Los Angeles Review of Books Review & Into the Past to the Future

Somehow I ended up taking a rather long hiatus, but let’s go back to summer for a moment, when the days were long and the temperature was much, much warmer (curse you, chilly 40 degree Fahrenheit fall weather).



It’s July. I’m reading Dragonfish, on review assignment for the Los Angeles Review of Books (LARB), a really great publication filled with the great writers and thought-provoking writing. Zach, noir editor at LARB, had emailed me asking me if I wanted to contribute and of course, I jumped at the chance.

Dragonfish is a novel that’s about Vietnamese refugees, the lives that they lead and the stories that they tell, years after coming to America. It’s classified as a mystery but at it’s core, it’s a story about survival, love, hope and the things we do to have those things. A white-American goes to search for his Vietnamese ex-wife after she disappears and he’s found more questions than answers on his search.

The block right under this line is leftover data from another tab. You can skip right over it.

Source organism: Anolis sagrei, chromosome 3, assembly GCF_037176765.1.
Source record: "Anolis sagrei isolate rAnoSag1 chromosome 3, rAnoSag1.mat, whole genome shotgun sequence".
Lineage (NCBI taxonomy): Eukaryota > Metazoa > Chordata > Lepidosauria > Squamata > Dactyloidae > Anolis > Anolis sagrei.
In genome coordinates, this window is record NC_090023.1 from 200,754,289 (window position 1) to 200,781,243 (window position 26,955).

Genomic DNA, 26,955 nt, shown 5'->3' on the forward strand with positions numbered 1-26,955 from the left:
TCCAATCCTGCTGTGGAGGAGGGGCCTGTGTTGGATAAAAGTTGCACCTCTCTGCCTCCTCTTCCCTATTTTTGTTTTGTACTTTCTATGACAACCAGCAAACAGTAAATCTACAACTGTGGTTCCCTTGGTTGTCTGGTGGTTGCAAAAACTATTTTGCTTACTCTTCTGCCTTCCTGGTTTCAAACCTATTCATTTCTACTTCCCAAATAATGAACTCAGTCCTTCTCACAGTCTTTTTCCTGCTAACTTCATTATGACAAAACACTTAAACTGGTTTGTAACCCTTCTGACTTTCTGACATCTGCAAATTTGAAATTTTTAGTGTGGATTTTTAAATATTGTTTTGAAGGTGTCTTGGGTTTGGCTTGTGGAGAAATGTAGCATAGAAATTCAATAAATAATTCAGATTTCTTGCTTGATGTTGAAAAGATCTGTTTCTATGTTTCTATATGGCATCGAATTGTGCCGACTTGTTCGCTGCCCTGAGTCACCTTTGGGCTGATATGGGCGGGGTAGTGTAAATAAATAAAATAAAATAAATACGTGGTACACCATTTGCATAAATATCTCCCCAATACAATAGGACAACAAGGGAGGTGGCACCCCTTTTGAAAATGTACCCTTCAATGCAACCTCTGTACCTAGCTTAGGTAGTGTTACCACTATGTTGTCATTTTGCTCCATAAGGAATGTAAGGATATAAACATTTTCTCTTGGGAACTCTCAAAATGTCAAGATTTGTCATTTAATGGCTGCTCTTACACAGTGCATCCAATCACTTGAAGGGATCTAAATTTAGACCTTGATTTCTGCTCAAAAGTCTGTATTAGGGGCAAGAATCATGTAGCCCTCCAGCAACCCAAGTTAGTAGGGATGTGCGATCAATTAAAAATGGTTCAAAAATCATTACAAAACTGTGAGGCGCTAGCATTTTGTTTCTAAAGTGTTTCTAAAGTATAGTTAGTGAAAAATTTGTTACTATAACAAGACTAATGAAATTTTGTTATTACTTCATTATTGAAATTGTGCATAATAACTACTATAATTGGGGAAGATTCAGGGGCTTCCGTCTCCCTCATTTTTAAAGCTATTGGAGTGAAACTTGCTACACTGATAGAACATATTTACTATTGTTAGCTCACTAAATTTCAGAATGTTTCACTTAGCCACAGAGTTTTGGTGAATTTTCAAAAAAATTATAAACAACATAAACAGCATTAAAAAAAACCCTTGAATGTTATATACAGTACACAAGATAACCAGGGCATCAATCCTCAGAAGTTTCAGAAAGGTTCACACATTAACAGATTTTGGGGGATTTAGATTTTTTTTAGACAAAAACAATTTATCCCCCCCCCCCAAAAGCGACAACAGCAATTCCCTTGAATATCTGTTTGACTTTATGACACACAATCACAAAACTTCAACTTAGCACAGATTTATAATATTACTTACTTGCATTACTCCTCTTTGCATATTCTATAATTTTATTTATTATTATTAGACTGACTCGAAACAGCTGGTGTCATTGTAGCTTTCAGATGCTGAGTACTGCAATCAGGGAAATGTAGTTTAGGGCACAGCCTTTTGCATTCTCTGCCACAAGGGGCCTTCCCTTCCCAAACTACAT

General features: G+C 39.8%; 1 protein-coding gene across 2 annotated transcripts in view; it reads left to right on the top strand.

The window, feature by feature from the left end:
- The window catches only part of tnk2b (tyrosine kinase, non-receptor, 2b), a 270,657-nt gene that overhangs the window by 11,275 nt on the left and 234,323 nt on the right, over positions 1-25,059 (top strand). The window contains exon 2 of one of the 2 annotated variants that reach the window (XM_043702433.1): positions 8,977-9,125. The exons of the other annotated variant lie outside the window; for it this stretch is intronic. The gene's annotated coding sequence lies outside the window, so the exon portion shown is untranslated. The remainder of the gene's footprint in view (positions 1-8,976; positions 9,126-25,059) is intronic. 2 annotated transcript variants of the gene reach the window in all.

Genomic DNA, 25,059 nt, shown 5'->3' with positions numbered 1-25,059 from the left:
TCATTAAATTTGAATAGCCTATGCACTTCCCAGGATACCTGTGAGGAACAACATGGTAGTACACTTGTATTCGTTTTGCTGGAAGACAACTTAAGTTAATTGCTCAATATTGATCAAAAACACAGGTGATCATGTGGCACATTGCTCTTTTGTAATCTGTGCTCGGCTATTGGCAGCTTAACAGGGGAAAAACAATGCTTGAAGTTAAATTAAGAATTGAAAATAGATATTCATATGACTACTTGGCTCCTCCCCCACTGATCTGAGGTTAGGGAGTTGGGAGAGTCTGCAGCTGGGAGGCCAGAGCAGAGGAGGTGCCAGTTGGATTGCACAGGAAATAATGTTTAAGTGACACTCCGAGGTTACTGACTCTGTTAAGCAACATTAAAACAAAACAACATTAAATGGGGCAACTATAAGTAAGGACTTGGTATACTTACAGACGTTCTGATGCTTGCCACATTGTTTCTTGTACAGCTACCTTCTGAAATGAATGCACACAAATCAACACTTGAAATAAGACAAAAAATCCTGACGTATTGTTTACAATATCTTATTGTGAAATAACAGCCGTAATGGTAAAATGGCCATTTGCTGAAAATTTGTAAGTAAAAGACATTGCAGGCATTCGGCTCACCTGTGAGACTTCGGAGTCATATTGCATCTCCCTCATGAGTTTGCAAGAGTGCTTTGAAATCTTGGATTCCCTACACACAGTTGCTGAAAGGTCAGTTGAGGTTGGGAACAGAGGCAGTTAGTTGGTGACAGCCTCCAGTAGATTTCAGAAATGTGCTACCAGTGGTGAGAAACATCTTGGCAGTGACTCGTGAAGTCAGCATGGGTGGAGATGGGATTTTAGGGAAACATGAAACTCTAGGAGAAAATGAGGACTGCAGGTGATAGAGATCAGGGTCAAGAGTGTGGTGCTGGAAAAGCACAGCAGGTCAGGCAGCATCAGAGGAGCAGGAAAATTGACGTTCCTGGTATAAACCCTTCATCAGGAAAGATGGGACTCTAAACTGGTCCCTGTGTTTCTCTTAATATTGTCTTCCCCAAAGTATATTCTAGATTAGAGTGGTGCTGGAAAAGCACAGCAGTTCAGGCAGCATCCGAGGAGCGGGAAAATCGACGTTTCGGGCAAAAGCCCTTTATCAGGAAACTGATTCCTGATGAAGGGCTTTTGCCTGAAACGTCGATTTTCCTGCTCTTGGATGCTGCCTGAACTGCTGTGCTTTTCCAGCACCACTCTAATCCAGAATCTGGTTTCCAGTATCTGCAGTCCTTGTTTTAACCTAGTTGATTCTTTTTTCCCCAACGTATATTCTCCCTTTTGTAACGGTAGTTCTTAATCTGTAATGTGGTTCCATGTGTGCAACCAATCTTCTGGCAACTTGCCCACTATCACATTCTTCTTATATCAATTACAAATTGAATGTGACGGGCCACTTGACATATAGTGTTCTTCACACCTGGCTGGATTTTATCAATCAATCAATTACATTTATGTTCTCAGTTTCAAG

It’s to no one’s surprise that I support Asian American writers and literature, as well as the greater awareness of Asian American issues. Too often we are characterized and stereotyped as the model minority and left out, without a voice. What are our stories? The stories that keep us up at night, the stories that we listen to, the stories that we keep, what are those? 

After my review went to publication, I had found a Reddit thread that was about old-school cool but it started to discuss the Vietnam/Cambodia/Laos refugee situation in detail, with posters sharing their personal family histories. It was a mere coincidence of course that these two events had occurred within days of each other but it was eye-opening and a reminder that there’s so much that people don’t know and so much that isn’t talked about.
A poster in the thread writes on how his (her?) grandfather crossed the Mekong, “My grandfather blew up a plastic bag for a makeshift raft and swam across in the middle of the night. The rest of the family, including my grandmother and my parents (with my mother pregnant with me at the time) follow afterwards on a boat (had to find someone who were willing). Again in the middle of the night.”

It’s these stories that need to be told, whether in fiction, on TV or elsewhere. Dragonfish was a great read for me, emotionally satisfying and intellectually stimulating.

Read my review of Dragonfish for Los Angeles Review of Books here


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Maira Gall